The Warning Shot for Future Speakers

It happens all the time and not just in McKinney. Speakers get up to register a complaint. Then to authenticate their assertion, they make an outlandish statement. “My taxes have doubled in the last three years!” Whoa! Hold it right there. Is that a true statement? I doubt it. The good thing is that the facts are obtainable. And should be. That would not be a smart move with the McKinney City Council. Most people of reasonable intelligence know when a story has been embellished. You will get nailed here.

In most cases the staff is obligated to check into assertions and complaints made by the public. Can you imagine the hours spent researching faulty statements? Not a problem if the claim is true and something needs to be done to rectify the findings. Most of the time, the Council is informed that the claim was in error with the facts documented made available to them.

I would like to see a follow-on report made public, just as the false or embellished claim was made public. Especially when made to feed an anti-government audience.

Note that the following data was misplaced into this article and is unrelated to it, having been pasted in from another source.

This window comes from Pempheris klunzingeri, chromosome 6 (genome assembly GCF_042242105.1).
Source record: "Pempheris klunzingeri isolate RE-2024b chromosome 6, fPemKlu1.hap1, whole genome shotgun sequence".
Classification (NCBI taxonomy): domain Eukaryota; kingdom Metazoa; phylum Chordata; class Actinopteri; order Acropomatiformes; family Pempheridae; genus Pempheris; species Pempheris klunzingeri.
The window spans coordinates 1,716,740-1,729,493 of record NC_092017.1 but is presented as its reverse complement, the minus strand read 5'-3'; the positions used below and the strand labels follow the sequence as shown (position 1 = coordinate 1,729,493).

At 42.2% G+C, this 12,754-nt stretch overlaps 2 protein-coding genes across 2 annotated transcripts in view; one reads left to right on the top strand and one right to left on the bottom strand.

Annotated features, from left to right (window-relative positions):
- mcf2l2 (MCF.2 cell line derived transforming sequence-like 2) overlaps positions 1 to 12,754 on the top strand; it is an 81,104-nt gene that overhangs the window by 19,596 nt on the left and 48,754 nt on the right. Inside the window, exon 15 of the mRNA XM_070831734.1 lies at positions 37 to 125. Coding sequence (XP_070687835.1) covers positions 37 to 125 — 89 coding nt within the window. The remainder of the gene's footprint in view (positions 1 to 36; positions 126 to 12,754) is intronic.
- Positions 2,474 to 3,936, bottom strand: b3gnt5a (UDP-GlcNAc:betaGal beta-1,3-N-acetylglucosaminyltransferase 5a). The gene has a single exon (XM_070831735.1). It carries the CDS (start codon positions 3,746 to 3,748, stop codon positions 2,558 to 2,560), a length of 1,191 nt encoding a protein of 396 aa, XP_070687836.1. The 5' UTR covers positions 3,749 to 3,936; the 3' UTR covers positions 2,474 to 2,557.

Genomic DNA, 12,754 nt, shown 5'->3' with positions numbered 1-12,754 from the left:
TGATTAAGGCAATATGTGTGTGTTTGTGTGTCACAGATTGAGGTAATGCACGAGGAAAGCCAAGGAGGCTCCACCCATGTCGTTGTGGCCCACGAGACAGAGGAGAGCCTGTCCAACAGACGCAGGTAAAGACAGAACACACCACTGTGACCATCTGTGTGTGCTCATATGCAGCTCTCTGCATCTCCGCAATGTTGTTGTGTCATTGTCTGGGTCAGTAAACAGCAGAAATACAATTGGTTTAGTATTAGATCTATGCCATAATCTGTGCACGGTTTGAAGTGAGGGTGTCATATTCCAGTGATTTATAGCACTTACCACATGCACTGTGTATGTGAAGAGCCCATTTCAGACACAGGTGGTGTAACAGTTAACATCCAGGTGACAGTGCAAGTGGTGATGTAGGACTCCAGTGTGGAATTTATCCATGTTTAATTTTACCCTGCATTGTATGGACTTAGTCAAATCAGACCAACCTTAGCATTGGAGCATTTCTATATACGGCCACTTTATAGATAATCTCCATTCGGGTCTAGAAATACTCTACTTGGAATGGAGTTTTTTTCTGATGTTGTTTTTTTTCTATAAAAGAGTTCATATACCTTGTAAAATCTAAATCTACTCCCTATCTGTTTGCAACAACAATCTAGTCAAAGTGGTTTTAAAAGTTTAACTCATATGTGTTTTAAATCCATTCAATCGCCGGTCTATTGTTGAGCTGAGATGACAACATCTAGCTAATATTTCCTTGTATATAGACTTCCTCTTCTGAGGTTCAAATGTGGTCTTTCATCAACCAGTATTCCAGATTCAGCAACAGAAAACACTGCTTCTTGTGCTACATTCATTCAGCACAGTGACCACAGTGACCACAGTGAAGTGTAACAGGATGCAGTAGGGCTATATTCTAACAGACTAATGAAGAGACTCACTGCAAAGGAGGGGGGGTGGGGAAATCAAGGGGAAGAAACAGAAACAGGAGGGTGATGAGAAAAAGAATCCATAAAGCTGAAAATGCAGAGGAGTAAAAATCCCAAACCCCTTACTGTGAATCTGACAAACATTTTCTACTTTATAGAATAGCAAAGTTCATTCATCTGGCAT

Stay on Track

Oh my gosh, watch the video of last Wednesday’s meeting. Some of the speakers started on one path and then veered off like one of those crazy race car video games. The facts in this meeting are very clear and simple to enumerate. But somehow some speakers wanted to throw in stories and extraneous information that would have rendered the Council playing Whack-a-Mole if they had tried to respond. Even Mr. Shemwell’s mother made a passionate statement that took us back to his childhood, one of terror and extreme odds to overcome. I was touched. There was only one problem. It had nothing to do with Mr. Shemwell speeding, refusing to sign a ticket and then getting arrested.

Anecdotal Evidence